The majority of women I meet understand that exercise will bring benefits so extensive, that it’s difficult to find anything to match it. Of course, it’s one thing knowing, it’s quite another doing. For some, negative experiences at school have left their mark. ‘I was never the sporty type’ is something I hear regularly. For others, conflicting information about how to get started, what exactly to do, and a fear of injury, are the limiting factors.
This blog answers the questions I get asked most often.
I haven’t exercised for years, where is the best place to start?
Gently and with something you feel you could enjoy! There are lots of different choices available. Some people lean towards being outdoors and walking, others like to dance, swim, or cycle. Mind-body focused classes such as pilates, yoga or stretch can also be a good starting point.
Consistency is paramount so choose whatever you feel most comfortable with, and do it in small doses to begin with. Don’t push too hard, doing something however small it might seem, is the first and possibly most important step.
What is the best exercise to lose weight?
Weight loss can be a complex subject and in truth, I would say that looking at your food choices and gradually changing habits will bring the biggest results. The old adage is true: you can’t out-train a bad diet.
That said, any exercise will burn more calories than not exercising at all. The more vigorous the exercise, the more you’ll burn. However, if you consider how many calories are in a slice of cake and how much exercise you would have to do to work it off, it definitely would be better to opt out of the cake!
It is worth noting that although cardiovascular exercise used to be the ‘go-to’ in this regard, strength training has an important role to play. Muscle is metabolically active and can impact our Base Metabolic Rate (BMR), the number of calories your body burns at rest. By increasing muscle mass, you will increase your BMR, as well as accessing many other benefits. Here’s a few exercises to get you started.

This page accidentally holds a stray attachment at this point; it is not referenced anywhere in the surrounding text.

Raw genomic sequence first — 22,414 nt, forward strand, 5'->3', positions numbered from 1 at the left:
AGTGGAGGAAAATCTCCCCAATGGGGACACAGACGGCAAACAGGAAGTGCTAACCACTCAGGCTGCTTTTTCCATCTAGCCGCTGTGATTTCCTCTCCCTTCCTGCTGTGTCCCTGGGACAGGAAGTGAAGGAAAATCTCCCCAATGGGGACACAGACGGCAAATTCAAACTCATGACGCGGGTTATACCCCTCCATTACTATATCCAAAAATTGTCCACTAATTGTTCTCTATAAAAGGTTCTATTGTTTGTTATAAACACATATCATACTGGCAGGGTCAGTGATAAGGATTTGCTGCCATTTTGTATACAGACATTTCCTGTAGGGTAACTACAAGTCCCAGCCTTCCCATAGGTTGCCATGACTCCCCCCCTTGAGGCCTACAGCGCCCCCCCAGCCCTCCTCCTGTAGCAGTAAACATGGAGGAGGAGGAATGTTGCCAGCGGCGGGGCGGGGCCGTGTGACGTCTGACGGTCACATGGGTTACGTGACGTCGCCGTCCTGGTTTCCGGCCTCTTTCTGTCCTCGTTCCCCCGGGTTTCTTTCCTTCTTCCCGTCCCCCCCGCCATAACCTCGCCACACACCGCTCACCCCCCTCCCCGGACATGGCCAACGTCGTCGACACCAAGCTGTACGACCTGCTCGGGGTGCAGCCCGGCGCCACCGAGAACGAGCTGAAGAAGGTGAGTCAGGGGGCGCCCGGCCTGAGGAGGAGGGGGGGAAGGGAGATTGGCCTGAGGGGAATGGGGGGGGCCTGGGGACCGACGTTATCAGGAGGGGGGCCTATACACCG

How can I get rid of my tummy?
Sadly, when losing weight it is impossible to select which area the fat will go from. Equally, you cannot convert fat into muscle. As mentioned above, nutrition is the first port of call. Limiting processed foods, refined carbohydrates, alcohol and sugar will make a much bigger difference than any amount of abdominal work.
Managing stress levels also plays a role. The presence of cortisol will make it much more challenging to shift weight from around the middle. Not only does it increase cravings for sugary food, it also impacts the location the excess fat is stored.
Is it possible to build muscle when you are older?
In short, yes.
Sarcopenia, defined as age-related, involuntary loss of muscle mass and strength, is inevitable but ONLY if you do not takes steps to counteract it. These incredible MRI images show a cross section of a thigh of a 70 year old man who has done no strength exercise and allowed nature to take its course. The one on the right is a triathlete of the same age. There was a third image that I haven’t featured which compared the 70 year old with a 40 year old triathlete – there was very little difference.